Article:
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Americain Question, Feu de Foret


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JohnElias
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MessagePosté le: 30 Aoû 2011, 05:25 Répondre en citant Revenir en haut de page

Bonjour, j'etude le francais au lycee, mais mon francais est tres penible... il y a plusieurs années. Je suis Americain et un sapeur pompier en California. Je combats le feu de foret. Recemment je lis 'Sapeur Pompier J'Ecoute" et je veux dit avec vous.

Like I said, my French is terrible so I'll try English and hope that somebody else can speak it. I can actually read French okay but I don't know how to speak it, so if you prefer to reply in French that is okay.

I work as a seasonal (summer) forest firefighter in California. We do everything a regular firefighter does, but our focus is on the forest fires.

What I want to know is how you guys fight forest fires. I've heard it is very different from how we fight forest fires in California, and I want to know how you do it over there.

Merci.
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seneque
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MessagePosté le: 30 Aoû 2011, 08:55 Répondre en citant Revenir en haut de page

Bonjour JohnElias et welcome on the forum,

Puisque tu sais lire le français je te répondrai dans cette langue.

La première chose à savoir c'est que les forêts françaises n'ont rien à voir avec les forêts américaines.
Les surfaces sont beaucoup plus petites et la forêt est aménagée pour pouvoir circuler à des endroits statégiques.
En matière de lutte nous sommes généralement organisés en groupe de 4 camions tout-terrain de 3000-4000 litres avec un véhicule de commandement. Le nombre de groupes augmente en fonction des besoins.

De plus, nous avons des avions bombardiers d'eau ou de retardant (produit qui ralenti le feu) de petite taille très maniables par rapport au relief.

Tu trouveras ici des supports de formation qui pourront te donner une idée plus précise.
N'hésite pas si tu as des questions précises.

a+

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axeman
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MessagePosté le: 30 Aoû 2011, 10:38 Répondre en citant Revenir en haut de page

Hello,

I was in California a few months ago for an exchange about wildland fires between CalFire and the French firefighting officers academy. The main differences we noticed are about :
- French firefighters are not in charge of fire prevention as in California (no fire safety education, no volunteers in prevention, ...). We do not use prescribed burnings.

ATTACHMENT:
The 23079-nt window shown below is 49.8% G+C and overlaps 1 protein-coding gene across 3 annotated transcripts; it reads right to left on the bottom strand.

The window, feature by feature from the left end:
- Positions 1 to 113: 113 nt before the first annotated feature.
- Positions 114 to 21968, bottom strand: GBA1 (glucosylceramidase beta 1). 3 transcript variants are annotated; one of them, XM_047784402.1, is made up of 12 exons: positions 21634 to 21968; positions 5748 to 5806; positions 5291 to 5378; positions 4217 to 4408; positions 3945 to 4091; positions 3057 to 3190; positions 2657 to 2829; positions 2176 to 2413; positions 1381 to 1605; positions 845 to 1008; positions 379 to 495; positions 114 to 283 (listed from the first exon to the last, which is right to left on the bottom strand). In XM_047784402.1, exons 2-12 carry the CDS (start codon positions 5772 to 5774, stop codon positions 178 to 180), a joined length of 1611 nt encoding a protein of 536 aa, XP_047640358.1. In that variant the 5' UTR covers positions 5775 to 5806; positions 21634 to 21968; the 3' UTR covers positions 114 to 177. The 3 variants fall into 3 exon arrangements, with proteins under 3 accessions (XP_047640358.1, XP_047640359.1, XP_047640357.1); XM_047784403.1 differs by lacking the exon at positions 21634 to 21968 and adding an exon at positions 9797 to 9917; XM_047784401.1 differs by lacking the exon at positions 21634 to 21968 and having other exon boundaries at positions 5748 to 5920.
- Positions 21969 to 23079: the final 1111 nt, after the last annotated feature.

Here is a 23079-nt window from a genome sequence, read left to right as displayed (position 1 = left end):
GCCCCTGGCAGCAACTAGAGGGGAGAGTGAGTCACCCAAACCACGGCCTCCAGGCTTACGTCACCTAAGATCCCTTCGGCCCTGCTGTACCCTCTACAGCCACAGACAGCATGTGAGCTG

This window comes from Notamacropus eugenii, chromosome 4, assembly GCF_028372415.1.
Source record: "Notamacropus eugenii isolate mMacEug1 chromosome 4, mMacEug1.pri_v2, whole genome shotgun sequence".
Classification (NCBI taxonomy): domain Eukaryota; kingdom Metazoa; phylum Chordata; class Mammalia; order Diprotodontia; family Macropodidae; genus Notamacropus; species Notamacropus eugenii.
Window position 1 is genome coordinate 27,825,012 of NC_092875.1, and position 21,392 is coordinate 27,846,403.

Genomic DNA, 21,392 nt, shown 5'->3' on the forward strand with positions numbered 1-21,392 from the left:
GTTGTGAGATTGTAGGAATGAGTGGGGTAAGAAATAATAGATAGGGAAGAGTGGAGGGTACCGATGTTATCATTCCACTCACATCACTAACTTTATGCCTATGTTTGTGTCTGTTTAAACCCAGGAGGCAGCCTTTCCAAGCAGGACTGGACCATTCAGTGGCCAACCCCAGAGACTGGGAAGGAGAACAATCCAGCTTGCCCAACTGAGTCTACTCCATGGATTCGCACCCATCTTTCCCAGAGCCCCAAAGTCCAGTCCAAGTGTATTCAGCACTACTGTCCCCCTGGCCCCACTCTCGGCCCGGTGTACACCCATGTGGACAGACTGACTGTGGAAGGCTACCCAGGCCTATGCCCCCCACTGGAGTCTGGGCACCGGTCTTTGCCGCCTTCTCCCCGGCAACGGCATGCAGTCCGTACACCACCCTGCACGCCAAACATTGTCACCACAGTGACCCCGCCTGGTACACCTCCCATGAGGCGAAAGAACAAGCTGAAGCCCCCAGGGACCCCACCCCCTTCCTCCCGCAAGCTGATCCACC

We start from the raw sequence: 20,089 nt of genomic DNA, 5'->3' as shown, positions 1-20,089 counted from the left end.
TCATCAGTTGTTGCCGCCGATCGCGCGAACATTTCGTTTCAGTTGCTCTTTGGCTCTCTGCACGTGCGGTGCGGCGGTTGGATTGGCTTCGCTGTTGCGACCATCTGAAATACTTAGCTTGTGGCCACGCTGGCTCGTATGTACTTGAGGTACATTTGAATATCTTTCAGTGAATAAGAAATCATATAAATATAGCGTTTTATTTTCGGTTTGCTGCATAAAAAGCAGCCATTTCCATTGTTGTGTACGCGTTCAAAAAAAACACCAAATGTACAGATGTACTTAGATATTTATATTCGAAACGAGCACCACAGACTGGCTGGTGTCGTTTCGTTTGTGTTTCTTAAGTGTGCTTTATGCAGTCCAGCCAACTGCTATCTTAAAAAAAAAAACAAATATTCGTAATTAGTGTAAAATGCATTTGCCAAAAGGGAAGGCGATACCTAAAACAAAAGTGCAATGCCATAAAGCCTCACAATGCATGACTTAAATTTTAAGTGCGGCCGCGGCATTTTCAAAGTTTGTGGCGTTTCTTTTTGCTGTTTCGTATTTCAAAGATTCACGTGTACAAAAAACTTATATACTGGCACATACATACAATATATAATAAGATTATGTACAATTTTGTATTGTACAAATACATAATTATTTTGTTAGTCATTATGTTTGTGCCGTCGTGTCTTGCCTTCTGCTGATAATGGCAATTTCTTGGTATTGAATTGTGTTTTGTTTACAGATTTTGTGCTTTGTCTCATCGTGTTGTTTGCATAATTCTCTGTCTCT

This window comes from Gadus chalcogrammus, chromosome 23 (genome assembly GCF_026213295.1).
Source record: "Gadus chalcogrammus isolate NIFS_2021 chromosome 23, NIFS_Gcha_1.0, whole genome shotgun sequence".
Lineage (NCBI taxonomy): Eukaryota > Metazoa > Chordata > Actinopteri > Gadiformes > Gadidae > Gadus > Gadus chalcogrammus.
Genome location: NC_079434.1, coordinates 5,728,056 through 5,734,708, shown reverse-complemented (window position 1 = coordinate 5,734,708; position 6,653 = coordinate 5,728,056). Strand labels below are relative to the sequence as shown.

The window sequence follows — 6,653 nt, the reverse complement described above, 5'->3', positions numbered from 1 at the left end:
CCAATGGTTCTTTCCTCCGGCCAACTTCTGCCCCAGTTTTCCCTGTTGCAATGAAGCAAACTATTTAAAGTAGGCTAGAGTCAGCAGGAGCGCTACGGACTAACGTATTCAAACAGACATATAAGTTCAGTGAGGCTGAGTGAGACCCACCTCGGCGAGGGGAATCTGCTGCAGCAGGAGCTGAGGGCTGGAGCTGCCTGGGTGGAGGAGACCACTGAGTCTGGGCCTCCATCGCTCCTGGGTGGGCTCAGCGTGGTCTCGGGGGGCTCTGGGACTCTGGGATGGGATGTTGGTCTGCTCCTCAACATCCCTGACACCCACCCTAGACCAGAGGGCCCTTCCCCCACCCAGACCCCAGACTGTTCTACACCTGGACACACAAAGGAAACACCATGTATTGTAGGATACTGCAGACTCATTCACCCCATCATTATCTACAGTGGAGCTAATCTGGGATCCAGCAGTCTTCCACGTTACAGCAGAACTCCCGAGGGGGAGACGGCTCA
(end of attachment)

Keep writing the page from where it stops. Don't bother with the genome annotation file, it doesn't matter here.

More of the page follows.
- French firefighters are not in charge of law enforcement about fires, then they do not investigate.
- we do not use bulldozers.
- we do not have inmate fire crews.
- Californian and French fire engines are very different. Our wildfire trucks are dedicated for wildfires and can be driven on very rough terrain.
- we use quite the same airplanes but we also use firefighting hydroplanes. In France, airplanes do not belong to fire departments but to the french State.
- our operation management method is very different from ICS.
-...

If you are interested in differences between Californian firefighting and French firefighting, the batallion chief from BTU in charge of our trip may help you: he spent a few days with us at the French firefighting officers academy during a wildand fire training. Contact me by private message and I will say to you how to contact him.


Bonjour,

J'étais en Californie il y a quelques mois pour un échange sur les forêts de végétation entre CalFire (service d'incendie de l'état de Californie) et l'ENSOSP. Les principales différences que nous avons remarquées sont :
- les pompiers français ne font pas de "prévention"(au sens américain du terme) incendie (pas d'éducation des populations au risque FDF, pas de bénévoles pour cette éducation des population). Nous n'utilisons pas de contre feux (brûlages dirigés).
- les pompiers français n'ont pas de pouvoir de police judiciaire sur les feux, ils ne mènent d'équêtes.
- nous n'utilisons pas de bulldozers (technique du coupe feu très utilisée la-bas).
- nous n'avons d'équipes de prisonniers (CalFire et l'administration pénitiaire (CDCR) ont un programme commun pour utiliser des prisonniers sur FDF pour leur faire faire des coupes feu).
- les véhicules Californiens et Français sont très différents, les notres sont spécifiques au FDF et ont des bonnes capacités de franchissement (les leurs plus des hors chemin que des tout terrain).
- nous utilisons les mêmes avions (Trackers) mais nous utilisons également des hydravions. En France, ils n'appartiennent aux services d'incendie mais à l'état Français.
- nos outils de gestion opérationnelle sont très différents du ICS (équivalent du GOC Californien).

Si tu es intéressé par les différences entre la lutte contre le FDF en France et en Californie, le chef de bataillon qui était en charge de notre séjour pourrait peut-être t'aide : il a passé quelques jours à l'ENSOSP sur une formation FDF2. Contacte-moi en MP pour que je dise comment le contacter.


Dernière édition par axeman le 30 Aoû 2011, 19:09; édité 2 fois
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MessagePosté le: 30 Aoû 2011, 14:27 Répondre en citant Revenir en haut de page

bonjour axeman

ça te dérangerais de mettre la traduction en français, car même si j ai compris les grosses lignes, certains termes m'échappent...

merci smile_coolman

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JohnElias
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MessagePosté le: 30 Aoû 2011, 19:33 Répondre en citant Revenir en haut de page